Saturday, May 21, 2011

#141 / Havel And Gandhi

The May 2, 2011 edition of The New Yorker reviewed some recent books on Gandhi. At least part of the review can be read online.

I was particularly impressed by a statement by Vaclav Havel, quoted in the review. It comes from his essay called Politics and Conscience:

In politics, good and evil, categories of the natural world and therefore obsolete remnants of the past, lose all absolute meaning: the sole method of politics is quantifiable success. Power is a priori innocent because it does not grow from a world in which words like guilt and innocence retain their meaning.

Havel is said by the reviewer to believe that "a genuine, profound and lasting change for the better ... can no longer result from the victory of any particular traditional conception." Instead, it would have to "derive from human existence, from the fundamental reconstitution of the position of people in the world, their relationships to themselves and each other, and to the universe."

That is, indeed, a "tall order," as the reviewer observes, but this kind of conjoined transformation of the human world and the persons who inhabit it is exactly what Gandhi offered up as both the means and end of our politics. I would only add that if a "fundamental reconstitution of the position of people in the world" is to occur, that will necessarily be based on an understanding of our right relationship to the world of Nature, which is hardly an "obsolete remnant of the past." In fact, the natural world has always been, and remains, the ultimate foundation for the world that we ourselves have created, and that we must recreate, as we recreate ourselves.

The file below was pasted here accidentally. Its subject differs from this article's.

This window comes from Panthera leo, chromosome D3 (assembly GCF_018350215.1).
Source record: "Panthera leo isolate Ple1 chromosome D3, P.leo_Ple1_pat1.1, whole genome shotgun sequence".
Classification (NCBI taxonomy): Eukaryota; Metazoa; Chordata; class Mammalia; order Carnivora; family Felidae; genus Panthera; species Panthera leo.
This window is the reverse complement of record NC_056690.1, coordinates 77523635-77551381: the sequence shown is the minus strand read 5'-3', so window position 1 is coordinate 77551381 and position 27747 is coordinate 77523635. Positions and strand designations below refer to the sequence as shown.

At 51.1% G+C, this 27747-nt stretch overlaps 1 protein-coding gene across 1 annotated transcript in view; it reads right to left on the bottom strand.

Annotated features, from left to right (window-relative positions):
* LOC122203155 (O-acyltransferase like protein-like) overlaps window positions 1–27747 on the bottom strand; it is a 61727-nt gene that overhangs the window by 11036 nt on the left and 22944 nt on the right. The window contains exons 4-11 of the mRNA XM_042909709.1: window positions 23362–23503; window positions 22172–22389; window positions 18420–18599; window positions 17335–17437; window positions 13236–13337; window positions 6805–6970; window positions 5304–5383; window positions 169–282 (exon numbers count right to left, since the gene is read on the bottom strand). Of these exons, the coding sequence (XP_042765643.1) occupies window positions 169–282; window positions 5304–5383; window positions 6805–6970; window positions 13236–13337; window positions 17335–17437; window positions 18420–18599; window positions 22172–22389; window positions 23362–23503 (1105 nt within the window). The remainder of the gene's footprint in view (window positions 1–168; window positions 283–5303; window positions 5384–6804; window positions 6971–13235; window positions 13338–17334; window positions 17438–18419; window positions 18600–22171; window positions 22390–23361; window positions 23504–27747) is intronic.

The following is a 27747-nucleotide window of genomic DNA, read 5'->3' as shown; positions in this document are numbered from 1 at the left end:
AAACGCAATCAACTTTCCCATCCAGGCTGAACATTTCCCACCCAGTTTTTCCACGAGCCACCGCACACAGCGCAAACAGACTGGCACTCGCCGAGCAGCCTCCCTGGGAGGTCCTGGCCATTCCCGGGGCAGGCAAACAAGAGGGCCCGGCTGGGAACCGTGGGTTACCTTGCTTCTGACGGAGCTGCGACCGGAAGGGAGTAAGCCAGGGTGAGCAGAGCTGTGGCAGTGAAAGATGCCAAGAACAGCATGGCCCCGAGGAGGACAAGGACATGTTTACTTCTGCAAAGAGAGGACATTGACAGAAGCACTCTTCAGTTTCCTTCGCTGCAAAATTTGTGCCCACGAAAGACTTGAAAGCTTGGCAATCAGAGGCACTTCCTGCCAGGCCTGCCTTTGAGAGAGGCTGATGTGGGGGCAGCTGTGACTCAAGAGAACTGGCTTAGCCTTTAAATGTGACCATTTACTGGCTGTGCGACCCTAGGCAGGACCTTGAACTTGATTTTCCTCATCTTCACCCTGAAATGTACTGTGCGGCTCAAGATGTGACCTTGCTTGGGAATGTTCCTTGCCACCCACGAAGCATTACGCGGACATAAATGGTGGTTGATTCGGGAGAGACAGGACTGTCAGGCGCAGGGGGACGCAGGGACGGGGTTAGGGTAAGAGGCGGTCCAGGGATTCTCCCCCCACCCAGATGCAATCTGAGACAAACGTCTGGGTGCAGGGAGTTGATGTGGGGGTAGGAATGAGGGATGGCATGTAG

As the technologies of our current world rend to shreds the natural world which supports all life, it is ever more clear that the time has arrived for the kind of radical politics that Gandhi embodied.

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